Scientists in Siberia are seeing trends of more severe and widespread wildfires. By observing and measuring larch forests, they are trying to understand how the forests are changing. What do these trees need to survive? Are they getting what they need? Students will plant lodgepole pine seeds providing some with all the necessary components for survival and others missing
Scientists in Siberia are seeing trends of more severe and widespread wildfires. Larch seeds are dispersed by wind. Experimentation is currently underway to determine distances larch seeds can disperse from viable, mature larch trees. Students will explore how various types of seeds are dispersed to get what they need to survive.
* Observe and record weather patterns
* Process data by creating graphs/charts
* Compare actual weather data from the Siberian Arctic to local weather patterns, draw conclusions and make future predictions concerning weather patterns.
Why do people need to track weather over time?
You will need a thermometer, tracking calendar, and
* Students will know that climate change is happening most quickly in Arctic regions.
* Students will know that a warming climate is causing permafrost to thaw.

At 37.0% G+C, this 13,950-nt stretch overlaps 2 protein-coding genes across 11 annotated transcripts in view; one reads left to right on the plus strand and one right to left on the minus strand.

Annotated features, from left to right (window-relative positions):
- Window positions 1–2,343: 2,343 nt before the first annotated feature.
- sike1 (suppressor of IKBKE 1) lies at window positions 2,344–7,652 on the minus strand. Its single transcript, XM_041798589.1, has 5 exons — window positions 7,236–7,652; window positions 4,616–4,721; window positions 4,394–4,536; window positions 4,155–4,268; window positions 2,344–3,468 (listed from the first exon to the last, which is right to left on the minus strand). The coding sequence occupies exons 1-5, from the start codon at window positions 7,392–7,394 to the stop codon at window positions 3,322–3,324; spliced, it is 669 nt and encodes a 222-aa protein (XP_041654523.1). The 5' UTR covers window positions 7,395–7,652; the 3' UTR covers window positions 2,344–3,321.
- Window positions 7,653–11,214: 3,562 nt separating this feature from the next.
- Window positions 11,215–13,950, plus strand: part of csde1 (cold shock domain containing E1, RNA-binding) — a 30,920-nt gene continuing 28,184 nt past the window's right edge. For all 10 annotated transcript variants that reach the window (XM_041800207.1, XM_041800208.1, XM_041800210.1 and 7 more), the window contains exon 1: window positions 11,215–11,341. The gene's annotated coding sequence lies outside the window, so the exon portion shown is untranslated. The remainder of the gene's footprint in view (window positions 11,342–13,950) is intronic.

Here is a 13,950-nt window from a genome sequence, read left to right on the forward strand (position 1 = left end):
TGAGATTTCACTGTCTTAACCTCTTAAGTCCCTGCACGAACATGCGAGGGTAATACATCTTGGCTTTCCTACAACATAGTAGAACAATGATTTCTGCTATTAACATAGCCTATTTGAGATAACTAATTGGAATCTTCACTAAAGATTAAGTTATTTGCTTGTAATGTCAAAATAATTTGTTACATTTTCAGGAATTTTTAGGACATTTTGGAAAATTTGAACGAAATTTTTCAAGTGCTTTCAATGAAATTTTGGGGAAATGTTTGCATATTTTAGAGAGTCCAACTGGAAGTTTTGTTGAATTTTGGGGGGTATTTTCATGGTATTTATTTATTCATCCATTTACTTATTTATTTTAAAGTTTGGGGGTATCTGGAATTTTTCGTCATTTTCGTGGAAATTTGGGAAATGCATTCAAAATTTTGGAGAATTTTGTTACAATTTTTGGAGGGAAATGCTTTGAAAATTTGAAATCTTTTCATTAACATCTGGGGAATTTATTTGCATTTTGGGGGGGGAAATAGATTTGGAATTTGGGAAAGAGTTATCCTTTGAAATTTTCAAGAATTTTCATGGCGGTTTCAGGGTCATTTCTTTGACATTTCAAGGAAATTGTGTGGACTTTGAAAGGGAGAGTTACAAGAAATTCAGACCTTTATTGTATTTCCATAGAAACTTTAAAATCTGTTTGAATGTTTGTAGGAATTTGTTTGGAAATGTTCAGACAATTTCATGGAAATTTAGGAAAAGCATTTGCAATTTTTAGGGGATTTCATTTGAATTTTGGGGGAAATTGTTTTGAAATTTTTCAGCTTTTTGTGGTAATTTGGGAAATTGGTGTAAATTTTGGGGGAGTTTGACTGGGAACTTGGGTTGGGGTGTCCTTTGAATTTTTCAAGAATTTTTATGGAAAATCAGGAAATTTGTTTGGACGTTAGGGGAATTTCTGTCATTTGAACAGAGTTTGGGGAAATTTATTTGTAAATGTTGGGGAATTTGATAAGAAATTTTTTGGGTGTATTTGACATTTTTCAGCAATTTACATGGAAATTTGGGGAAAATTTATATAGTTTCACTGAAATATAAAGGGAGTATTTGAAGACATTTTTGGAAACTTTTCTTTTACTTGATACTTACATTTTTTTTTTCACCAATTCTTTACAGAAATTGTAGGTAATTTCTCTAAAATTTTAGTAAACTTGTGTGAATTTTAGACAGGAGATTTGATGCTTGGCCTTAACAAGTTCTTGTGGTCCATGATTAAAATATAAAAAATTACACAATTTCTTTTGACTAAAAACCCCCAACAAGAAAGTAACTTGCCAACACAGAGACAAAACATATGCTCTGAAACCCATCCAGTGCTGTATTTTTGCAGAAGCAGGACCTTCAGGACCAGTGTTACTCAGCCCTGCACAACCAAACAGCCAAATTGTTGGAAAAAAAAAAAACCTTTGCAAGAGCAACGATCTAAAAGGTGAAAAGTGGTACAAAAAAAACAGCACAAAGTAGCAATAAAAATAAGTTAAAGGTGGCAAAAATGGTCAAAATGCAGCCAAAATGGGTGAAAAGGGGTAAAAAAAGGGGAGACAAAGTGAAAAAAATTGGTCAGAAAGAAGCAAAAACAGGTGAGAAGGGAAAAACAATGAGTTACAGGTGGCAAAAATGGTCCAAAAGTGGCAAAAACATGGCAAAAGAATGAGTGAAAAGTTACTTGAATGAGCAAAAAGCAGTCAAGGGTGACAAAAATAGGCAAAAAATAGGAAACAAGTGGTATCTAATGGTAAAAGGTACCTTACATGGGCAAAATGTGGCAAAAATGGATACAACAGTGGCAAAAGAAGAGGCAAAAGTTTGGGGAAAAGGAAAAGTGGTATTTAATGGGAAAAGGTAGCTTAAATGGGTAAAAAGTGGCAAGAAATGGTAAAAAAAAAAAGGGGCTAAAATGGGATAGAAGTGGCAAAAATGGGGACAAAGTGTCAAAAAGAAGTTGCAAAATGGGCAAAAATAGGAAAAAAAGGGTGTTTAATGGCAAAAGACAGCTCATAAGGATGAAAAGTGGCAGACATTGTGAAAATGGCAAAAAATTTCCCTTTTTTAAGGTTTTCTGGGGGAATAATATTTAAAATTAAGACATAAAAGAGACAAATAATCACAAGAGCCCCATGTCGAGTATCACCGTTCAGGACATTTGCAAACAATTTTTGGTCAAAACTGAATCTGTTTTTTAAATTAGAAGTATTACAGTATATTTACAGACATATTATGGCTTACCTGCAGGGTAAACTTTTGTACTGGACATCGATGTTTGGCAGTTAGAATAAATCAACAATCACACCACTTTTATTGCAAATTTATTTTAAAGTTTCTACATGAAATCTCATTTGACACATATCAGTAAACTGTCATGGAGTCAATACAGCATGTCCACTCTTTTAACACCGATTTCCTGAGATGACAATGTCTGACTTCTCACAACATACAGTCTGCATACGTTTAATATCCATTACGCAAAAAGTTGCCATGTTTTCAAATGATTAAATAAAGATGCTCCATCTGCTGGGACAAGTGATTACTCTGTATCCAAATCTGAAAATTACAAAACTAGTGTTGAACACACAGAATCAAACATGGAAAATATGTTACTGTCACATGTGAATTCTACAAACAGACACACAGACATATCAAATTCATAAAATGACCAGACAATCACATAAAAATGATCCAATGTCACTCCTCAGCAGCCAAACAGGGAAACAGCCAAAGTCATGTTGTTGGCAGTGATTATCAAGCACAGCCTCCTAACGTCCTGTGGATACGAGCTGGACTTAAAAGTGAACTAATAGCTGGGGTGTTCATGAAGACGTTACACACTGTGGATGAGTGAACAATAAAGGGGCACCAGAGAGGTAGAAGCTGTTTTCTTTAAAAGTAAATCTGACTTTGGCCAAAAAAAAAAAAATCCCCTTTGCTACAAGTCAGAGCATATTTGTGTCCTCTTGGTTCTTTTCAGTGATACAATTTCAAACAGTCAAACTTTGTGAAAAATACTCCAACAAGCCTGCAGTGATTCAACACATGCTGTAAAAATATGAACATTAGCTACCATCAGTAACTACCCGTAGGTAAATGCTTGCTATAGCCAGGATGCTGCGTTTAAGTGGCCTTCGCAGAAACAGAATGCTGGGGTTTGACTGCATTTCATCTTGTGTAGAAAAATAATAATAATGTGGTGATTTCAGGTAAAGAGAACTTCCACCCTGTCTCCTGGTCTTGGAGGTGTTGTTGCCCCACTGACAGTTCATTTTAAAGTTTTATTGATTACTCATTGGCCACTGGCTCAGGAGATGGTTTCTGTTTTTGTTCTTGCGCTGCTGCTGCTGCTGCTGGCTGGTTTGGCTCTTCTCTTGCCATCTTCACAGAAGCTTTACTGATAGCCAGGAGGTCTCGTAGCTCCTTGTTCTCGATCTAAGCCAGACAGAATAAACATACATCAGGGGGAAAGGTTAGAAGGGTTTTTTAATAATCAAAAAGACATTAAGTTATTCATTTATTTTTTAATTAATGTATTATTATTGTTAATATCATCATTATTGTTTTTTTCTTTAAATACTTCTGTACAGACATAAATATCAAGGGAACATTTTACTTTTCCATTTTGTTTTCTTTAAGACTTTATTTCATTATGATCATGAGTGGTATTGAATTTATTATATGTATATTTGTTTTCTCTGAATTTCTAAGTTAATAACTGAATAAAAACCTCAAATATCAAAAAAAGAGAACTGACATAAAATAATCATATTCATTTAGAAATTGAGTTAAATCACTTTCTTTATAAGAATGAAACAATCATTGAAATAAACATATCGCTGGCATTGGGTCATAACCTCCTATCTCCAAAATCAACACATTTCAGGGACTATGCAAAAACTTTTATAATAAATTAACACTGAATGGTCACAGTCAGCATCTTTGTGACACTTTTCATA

* Students will know that thawing permafrost is impacting infrastructure in Alaska, including roads and buildings.
* Students will design an engineering solution to create stable
Never, in my 27 year career as a teacher, have I had so many students so interested and enthusiastic in so many broad and varied topics that they would have immediately dismissed as “boring” had I not participated in PolarTREC. I was happily mystified by the curiosity of the students and the depth of their interest in
This lesson focuses on the diffusion of gas molecules across the cuticle membrane of sea spider legs and the role body size plays in the ability of sea spiders to uptake gases. Students construct model sea spider legs of varying diameters and use them to investigate the relationship between surface area-to-volume ratios and diffusion.
Kate Miller and Katey Shirey spoke about life in Antarctic and the science of IceCube to two groups of ~30 elementary-aged kids at the National Science Foundation's Take-Your-Daughter-or-Son-to-Work Day.